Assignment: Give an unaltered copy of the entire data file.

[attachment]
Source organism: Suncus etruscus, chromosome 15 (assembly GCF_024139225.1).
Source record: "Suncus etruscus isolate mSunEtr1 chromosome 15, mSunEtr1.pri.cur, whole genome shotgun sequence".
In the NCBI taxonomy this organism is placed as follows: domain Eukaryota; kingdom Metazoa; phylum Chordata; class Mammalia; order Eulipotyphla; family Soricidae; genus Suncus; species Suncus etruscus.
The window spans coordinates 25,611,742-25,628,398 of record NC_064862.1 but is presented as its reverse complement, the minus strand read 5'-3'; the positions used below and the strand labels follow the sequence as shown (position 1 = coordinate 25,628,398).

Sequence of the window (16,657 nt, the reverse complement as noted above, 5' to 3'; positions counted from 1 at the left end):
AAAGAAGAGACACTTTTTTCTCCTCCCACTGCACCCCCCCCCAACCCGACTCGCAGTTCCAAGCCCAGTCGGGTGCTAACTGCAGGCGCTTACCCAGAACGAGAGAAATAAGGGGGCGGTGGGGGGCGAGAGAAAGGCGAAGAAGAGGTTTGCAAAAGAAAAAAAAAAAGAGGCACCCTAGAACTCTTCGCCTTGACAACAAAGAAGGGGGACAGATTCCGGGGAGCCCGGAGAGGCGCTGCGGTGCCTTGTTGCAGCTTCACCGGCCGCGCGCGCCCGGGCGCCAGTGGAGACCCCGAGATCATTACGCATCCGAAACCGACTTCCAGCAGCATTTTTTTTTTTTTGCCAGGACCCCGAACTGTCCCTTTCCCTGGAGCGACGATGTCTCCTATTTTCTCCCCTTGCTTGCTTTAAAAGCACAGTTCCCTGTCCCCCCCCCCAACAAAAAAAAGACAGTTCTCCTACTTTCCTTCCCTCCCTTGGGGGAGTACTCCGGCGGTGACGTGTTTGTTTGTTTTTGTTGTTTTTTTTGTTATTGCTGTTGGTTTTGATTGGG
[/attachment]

Source organism: Suncus etruscus, chromosome 15 (assembly GCF_024139225.1).
Source record: "Suncus etruscus isolate mSunEtr1 chromosome 15, mSunEtr1.pri.cur, whole genome shotgun sequence".
In the NCBI taxonomy this organism is placed as follows: domain Eukaryota; kingdom Metazoa; phylum Chordata; class Mammalia; order Eulipotyphla; family Soricidae; genus Suncus; species Suncus etruscus.
The window spans coordinates 25,611,742-25,628,398 of record NC_064862.1 but is presented as its reverse complement, the minus strand read 5'-3'; the positions used below and the strand labels follow the sequence as shown (position 1 = coordinate 25,628,398).

Sequence of the window (16,657 nt, the reverse complement as noted above, 5' to 3'; positions counted from 1 at the left end):
AAAGAAGAGACACTTTTTTCTCCTCCCACTGCACCCCCCCCCAACCCGACTCGCAGTTCCAAGCCCAGTCGGGTGCTAACTGCAGGCGCTTACCCAGAACGAGAGAAATAAGGGGGCGGTGGGGGGCGAGAGAAAGGCGAAGAAGAGGTTTGCAAAAGAAAAAAAAAAAGAGGCACCCTAGAACTCTTCGCCTTGACAACAAAGAAGGGGGACAGATTCCGGGGAGCCCGGAGAGGCGCTGCGGTGCCTTGTTGCAGCTTCACCGGCCGCGCGCGCCCGGGCGCCAGTGGAGACCCCGAGATCATTACGCATCCGAAACCGACTTCCAGCAGCATTTTTTTTTTTTTGCCAGGACCCCGAACTGTCCCTTTCCCTGGAGCGACGATGTCTCCTATTTTCTCCCCTTGCTTGCTTTAAAAGCACAGTTCCCTGTCCCCCCCCCCAACAAAAAAAAGACAGTTCTCCTACTTTCCTTCCCTCCCTTGGGGGAGTACTCCGGCGGTGACGTGTTTGTTTGTTTTTGTTGTTTTTTTTGTTATTGCTGTTGGTTTTGATTGGG